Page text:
End "no knock" warrants in Maine

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We are asking for the State of Maine to eliminate the use of "no knock" warrants in remembrance of Breonna Taylor. One mistake, is one too many. 

The following was published on June 3, 2020 by the Chief Jack Peck, President
Maine Chiefs of Police Association; Sheriff Troy Morton, President
Maine Sheriffs Association; and Michael Sauschuck, Commissioner
Maine Department of Public Safety:

"No Knock" warrants are court orders directing law enforcement to search a specific
location for specific evidence of a crime or for people subject to arrest. These court orders are issued only upon a sworn affidavit that is previously reviewed by a prosecutor, and a precise description of special circumstances that justify an unannounced entry by law enforcement. Such circumstances are primarily limited to facts supporting the likelihood of evidence destruction, imminent escape, or, most importantly, the imminence of suspects using force to repel entry by law enforcement. While “no knock” warrants were commonly issued in drug investigations in the 1980's and 1990's, Maine law enforcement has steadily moved away from seeking such warrants. For example, specially trained warrant service teams in Maine rarely undertake the service of "no knock" warrants for drug or other crimes, absent a substantiated threat to the safety of third parties, such as hostage situations, active shooters, or armed suspects.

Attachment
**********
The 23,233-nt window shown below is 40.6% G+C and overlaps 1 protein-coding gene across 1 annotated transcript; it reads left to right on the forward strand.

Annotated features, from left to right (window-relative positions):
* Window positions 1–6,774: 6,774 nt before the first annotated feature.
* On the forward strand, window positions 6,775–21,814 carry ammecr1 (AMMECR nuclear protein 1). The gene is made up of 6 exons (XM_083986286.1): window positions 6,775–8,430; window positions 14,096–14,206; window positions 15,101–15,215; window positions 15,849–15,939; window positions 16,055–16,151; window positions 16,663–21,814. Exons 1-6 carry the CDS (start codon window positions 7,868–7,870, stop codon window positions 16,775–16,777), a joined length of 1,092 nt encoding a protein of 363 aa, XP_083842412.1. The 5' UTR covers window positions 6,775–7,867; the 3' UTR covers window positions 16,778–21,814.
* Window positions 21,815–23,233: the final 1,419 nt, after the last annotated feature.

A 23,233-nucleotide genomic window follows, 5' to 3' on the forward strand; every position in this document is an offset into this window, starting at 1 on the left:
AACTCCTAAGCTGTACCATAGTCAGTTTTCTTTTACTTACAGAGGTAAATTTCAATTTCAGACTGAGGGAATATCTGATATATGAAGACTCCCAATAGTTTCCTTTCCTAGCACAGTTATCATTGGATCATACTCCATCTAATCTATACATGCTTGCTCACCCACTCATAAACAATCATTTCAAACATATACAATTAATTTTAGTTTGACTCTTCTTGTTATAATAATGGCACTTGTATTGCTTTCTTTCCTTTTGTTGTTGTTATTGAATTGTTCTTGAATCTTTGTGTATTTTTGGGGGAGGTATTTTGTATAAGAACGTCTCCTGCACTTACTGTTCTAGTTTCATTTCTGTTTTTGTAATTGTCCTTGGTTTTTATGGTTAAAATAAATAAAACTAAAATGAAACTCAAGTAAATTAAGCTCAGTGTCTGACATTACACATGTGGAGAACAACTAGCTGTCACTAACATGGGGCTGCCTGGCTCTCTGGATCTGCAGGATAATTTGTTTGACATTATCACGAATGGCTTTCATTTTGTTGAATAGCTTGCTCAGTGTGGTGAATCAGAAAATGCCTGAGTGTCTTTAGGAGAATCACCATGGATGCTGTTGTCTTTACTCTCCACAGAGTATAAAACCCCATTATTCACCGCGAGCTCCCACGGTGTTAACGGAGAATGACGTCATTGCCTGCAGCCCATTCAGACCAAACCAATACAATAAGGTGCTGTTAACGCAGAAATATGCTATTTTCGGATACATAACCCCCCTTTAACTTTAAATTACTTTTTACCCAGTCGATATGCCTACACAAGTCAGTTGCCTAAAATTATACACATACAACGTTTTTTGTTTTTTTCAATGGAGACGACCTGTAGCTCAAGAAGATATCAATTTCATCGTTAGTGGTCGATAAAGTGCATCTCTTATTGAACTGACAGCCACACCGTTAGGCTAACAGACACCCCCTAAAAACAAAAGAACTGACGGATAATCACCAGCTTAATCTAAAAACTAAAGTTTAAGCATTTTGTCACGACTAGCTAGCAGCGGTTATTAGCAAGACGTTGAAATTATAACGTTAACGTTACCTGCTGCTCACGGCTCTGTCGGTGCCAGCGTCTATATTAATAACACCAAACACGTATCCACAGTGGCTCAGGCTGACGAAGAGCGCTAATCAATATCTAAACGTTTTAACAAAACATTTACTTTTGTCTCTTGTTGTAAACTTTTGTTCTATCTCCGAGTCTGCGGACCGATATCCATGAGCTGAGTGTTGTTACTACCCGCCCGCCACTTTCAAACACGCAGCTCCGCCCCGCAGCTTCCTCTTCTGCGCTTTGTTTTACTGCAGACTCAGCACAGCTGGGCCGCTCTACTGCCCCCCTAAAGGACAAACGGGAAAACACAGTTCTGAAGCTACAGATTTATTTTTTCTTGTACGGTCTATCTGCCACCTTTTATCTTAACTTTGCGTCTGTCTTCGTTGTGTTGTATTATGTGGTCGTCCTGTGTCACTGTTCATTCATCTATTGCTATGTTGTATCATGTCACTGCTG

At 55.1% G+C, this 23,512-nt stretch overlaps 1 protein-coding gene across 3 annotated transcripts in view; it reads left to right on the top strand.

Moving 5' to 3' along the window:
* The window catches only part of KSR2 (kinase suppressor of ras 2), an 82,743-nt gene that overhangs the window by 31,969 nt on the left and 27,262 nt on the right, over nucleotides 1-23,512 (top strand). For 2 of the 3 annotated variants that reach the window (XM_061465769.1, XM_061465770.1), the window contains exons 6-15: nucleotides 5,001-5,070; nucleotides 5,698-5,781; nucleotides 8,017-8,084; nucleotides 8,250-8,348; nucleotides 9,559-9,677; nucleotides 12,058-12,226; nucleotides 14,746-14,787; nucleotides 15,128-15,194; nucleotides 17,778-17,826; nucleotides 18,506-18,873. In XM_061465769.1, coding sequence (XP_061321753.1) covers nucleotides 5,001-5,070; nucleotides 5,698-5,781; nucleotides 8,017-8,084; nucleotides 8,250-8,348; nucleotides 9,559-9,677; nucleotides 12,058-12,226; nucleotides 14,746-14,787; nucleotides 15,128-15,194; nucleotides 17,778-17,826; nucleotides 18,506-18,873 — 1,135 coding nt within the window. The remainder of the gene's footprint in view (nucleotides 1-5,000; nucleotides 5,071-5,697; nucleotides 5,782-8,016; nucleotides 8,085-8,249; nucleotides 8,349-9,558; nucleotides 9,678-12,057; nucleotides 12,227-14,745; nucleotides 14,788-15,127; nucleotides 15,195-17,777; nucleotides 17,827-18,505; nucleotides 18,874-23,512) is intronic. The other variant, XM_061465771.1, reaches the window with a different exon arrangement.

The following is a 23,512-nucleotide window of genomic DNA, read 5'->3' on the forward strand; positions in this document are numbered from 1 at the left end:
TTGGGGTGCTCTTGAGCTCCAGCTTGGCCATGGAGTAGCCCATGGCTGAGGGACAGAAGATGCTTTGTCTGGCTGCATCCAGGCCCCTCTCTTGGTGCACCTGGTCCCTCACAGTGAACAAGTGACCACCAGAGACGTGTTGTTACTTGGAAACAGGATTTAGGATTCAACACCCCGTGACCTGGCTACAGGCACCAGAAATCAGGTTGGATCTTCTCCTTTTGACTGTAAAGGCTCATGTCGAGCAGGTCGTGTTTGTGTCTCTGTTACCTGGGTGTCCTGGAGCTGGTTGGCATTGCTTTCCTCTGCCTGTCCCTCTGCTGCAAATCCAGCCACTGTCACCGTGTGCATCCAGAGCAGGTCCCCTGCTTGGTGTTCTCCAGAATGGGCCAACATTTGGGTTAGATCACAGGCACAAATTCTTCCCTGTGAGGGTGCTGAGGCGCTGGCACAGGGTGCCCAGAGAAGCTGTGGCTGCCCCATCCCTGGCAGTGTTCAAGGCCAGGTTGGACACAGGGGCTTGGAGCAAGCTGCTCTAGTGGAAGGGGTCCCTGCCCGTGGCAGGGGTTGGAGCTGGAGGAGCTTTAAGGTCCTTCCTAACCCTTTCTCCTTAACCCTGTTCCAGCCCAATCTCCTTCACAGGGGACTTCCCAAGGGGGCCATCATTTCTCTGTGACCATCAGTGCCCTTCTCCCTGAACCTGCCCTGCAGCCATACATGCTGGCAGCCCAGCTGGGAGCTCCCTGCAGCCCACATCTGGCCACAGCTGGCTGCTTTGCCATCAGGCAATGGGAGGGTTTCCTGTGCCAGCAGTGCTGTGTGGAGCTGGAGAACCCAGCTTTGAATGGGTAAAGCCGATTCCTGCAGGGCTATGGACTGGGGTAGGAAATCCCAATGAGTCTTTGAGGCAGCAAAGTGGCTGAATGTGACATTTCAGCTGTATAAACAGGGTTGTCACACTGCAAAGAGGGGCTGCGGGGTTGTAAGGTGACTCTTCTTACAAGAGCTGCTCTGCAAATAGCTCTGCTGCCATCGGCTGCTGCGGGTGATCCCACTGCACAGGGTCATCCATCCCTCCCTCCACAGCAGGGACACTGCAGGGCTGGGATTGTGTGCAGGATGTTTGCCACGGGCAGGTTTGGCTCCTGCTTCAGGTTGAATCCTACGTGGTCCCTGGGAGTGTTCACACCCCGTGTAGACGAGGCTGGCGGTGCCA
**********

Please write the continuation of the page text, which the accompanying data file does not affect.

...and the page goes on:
For more information, read "End No Knock Raids" from The Justice Collaborative Institute